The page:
The last two weeks have seen a big increase in the amount of press coverage and blog discussions of file-format issues. Working draft 1.3 of the Open XML spec is out, Office 2007 Beta 2 was released, and now Adobe is threatening legal action regarding Office's built-in support for the PDF and XPS formats.
My colleague Don Campbell forwarded me some information about the Wall Street Journal piece that broke the story this morning, but if you're not an WSJ subscriber you can also read the story in an article on Cnet now.
Brian Jones's blog covers the basics of what's going on regarding Office and PDF, and there has already been quite a bit of heated discussion in the hours since Brian posted his perspective this morning.
Bottom line, Office 2007 is ship without the "save as PDF" and "save as XPS" options (which we've all seen in the beta versions). Instead, those will be available as separate free downloads, which is much less convenient for the customer. And that's still not enough for Adobe, it seems: they want Microsoft to charge for PDF support, otherwise they're threatening legal action. Microsoft has even offered to ship Flash and Shockwave with every copy of Vista worldwide, and that's not enough to satisfy Adobe's lawyers.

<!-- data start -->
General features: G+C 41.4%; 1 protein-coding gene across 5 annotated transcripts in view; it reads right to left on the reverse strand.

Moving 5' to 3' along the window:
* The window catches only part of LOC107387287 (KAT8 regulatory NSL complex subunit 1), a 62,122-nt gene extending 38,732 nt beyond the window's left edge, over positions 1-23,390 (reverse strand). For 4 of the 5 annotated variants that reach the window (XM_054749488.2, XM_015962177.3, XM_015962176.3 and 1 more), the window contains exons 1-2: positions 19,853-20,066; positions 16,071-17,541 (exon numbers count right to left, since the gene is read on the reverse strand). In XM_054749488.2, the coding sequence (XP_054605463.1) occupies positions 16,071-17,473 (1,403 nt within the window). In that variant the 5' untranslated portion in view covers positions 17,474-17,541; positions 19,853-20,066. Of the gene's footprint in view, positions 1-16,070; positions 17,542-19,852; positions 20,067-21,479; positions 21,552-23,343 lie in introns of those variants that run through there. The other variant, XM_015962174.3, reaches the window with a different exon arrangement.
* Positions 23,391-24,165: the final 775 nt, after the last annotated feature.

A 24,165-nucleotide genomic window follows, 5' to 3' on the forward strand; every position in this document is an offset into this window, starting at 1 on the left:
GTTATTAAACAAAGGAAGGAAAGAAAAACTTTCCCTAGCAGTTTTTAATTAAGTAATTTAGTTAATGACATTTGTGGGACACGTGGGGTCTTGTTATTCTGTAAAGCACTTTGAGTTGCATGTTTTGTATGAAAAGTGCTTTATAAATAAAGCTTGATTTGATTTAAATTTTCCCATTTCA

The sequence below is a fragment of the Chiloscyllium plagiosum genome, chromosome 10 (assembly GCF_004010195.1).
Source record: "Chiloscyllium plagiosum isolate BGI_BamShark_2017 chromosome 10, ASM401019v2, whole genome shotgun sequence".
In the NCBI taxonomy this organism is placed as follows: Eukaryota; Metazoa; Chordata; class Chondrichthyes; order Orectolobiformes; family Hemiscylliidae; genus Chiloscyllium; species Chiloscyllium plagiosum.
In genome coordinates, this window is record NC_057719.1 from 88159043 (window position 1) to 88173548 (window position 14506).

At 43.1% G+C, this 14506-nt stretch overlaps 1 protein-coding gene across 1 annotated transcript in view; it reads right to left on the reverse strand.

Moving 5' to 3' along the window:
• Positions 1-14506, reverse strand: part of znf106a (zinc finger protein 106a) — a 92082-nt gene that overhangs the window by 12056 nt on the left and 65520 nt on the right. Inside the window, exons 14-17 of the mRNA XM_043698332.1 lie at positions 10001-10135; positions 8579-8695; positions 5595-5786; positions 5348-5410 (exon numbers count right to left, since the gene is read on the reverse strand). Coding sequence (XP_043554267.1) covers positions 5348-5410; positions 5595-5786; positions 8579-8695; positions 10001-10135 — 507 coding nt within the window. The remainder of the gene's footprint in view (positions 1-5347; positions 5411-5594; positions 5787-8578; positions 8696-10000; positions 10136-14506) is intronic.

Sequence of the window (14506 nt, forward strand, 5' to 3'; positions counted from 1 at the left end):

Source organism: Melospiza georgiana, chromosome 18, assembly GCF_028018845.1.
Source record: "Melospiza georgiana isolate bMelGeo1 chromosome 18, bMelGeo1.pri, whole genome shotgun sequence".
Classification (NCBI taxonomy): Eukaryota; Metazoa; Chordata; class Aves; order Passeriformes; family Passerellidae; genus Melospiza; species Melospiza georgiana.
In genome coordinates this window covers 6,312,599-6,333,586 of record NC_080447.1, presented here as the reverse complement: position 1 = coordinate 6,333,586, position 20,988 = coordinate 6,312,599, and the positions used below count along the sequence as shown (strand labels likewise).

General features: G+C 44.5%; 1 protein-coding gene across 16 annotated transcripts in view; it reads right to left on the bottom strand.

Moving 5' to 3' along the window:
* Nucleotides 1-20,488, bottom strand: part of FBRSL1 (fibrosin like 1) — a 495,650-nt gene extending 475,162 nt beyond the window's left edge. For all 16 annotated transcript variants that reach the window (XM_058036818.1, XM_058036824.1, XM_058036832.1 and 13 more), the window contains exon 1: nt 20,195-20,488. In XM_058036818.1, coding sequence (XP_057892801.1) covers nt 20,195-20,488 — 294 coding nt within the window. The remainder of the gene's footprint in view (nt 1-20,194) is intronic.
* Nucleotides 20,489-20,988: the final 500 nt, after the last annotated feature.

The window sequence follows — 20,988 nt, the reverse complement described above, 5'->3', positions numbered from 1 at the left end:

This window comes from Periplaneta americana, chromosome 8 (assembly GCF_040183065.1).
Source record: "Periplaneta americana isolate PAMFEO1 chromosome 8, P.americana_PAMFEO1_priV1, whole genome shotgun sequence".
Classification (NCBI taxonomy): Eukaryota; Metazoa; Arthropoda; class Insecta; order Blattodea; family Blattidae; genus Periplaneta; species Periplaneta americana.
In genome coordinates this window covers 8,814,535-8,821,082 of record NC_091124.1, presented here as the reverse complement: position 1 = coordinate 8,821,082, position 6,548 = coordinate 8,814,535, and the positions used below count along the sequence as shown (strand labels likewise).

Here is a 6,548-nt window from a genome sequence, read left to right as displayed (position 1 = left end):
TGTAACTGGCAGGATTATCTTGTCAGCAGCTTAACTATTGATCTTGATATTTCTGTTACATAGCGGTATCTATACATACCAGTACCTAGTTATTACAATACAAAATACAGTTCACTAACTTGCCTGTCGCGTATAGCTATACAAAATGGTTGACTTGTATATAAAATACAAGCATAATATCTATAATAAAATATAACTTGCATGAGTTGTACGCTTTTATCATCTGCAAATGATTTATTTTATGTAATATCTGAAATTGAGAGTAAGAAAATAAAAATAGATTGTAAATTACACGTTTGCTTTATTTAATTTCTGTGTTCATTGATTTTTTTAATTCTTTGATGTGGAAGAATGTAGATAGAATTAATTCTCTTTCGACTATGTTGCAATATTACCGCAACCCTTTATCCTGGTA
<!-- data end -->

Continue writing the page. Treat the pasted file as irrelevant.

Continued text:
PDF is a strange bird. It's a so-called "open standard," but Adobe retains control over who can use it and what they can do with it. Ironically, this threatened/rumored lawsuit could do more to limit PDF's future than anything Microsoft could or would do. And when you look at the downright incestuous relationship between PDF and the Mac, as well as the built-in PDF support in products from Corel, Sun and others, it's a bit hard to take the current posturing seriously.
Here are a few more blogs with more information and perspective on this issue:
- Long Zheng: The evil companies are the ones that say “Microsoft is evil”
- Jerry Ham: Office 2007 PDF support in jeopardy - When is an open standard not open?
- PCPlus: Microsoft under fire. Again.
Stay tuned, this is an issue that will likely grow much larger soon. Users want the simplicity of being able to publish documents in fixed digital form directly from the software they use to create those documents, and nothing Adobe (or Microsoft) does will change that. Another thing Adobe can't do much to change: more PDF documents are created in Microsoft Word than in any other software.